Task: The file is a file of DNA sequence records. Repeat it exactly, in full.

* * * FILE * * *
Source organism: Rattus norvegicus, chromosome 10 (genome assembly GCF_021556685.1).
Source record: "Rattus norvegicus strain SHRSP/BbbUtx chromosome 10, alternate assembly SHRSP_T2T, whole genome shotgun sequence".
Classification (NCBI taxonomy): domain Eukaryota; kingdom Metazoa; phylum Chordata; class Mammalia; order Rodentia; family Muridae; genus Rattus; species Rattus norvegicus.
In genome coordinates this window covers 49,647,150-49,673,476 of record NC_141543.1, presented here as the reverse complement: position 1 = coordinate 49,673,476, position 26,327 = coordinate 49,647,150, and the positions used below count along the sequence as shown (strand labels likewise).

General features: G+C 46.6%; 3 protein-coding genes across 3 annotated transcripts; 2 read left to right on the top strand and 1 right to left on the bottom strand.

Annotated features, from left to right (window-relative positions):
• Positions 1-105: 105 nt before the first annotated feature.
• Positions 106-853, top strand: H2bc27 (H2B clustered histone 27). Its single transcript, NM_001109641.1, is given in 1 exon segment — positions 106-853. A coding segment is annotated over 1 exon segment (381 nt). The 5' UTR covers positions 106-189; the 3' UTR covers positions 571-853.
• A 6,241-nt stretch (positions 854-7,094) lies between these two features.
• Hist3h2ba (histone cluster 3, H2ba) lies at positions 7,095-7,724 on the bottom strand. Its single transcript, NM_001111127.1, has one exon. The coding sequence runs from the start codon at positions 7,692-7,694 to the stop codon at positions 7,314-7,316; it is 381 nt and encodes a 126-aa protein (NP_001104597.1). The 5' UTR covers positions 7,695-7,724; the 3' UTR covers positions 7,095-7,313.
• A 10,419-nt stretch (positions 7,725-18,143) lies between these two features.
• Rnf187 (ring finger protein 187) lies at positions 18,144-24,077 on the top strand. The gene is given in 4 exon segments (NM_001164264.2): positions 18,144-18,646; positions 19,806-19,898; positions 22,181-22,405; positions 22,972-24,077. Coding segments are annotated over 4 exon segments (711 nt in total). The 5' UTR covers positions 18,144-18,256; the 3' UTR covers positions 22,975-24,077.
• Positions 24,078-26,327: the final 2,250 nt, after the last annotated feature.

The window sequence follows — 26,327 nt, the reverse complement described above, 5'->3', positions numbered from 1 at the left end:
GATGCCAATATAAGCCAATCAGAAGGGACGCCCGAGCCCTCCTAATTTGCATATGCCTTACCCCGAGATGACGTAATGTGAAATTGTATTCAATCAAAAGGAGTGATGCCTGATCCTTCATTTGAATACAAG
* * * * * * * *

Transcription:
Source organism: Rattus norvegicus, chromosome 10 (genome assembly GCF_021556685.1).
Source record: "Rattus norvegicus strain SHRSP/BbbUtx chromosome 10, alternate assembly SHRSP_T2T, whole genome shotgun sequence".
Classification (NCBI taxonomy): domain Eukaryota; kingdom Metazoa; phylum Chordata; class Mammalia; order Rodentia; family Muridae; genus Rattus; species Rattus norvegicus.
In genome coordinates this window covers 49,647,150-49,673,476 of record NC_141543.1, presented here as the reverse complement: position 1 = coordinate 49,673,476, position 26,327 = coordinate 49,647,150, and the positions used below count along the sequence as shown (strand labels likewise).

General features: G+C 46.6%; 3 protein-coding genes across 3 annotated transcripts; 2 read left to right on the top strand and 1 right to left on the bottom strand.

Annotated features, from left to right (window-relative positions):
• Positions 1-105: 105 nt before the first annotated feature.
• Positions 106-853, top strand: H2bc27 (H2B clustered histone 27). Its single transcript, NM_001109641.1, is given in 1 exon segment — positions 106-853. A coding segment is annotated over 1 exon segment (381 nt). The 5' UTR covers positions 106-189; the 3' UTR covers positions 571-853.
• A 6,241-nt stretch (positions 854-7,094) lies between these two features.
• Hist3h2ba (histone cluster 3, H2ba) lies at positions 7,095-7,724 on the bottom strand. Its single transcript, NM_001111127.1, has one exon. The coding sequence runs from the start codon at positions 7,692-7,694 to the stop codon at positions 7,314-7,316; it is 381 nt and encodes a 126-aa protein (NP_001104597.1). The 5' UTR covers positions 7,695-7,724; the 3' UTR covers positions 7,095-7,313.
• A 10,419-nt stretch (positions 7,725-18,143) lies between these two features.
• Rnf187 (ring finger protein 187) lies at positions 18,144-24,077 on the top strand. The gene is given in 4 exon segments (NM_001164264.2): positions 18,144-18,646; positions 19,806-19,898; positions 22,181-22,405; positions 22,972-24,077. Coding segments are annotated over 4 exon segments (711 nt in total). The 5' UTR covers positions 18,144-18,256; the 3' UTR covers positions 22,975-24,077.
• Positions 24,078-26,327: the final 2,250 nt, after the last annotated feature.

The window sequence follows — 26,327 nt, the reverse complement described above, 5'->3', positions numbered from 1 at the left end:
GATGCCAATATAAGCCAATCAGAAGGGACGCCCGAGCCCTCCTAATTTGCATATGCCTTACCCCGAGATGACGTAATGTGAAATTGTATTCAATCAAAAGGAGTGATGCCTGATCCTTCATTTGAATACAAG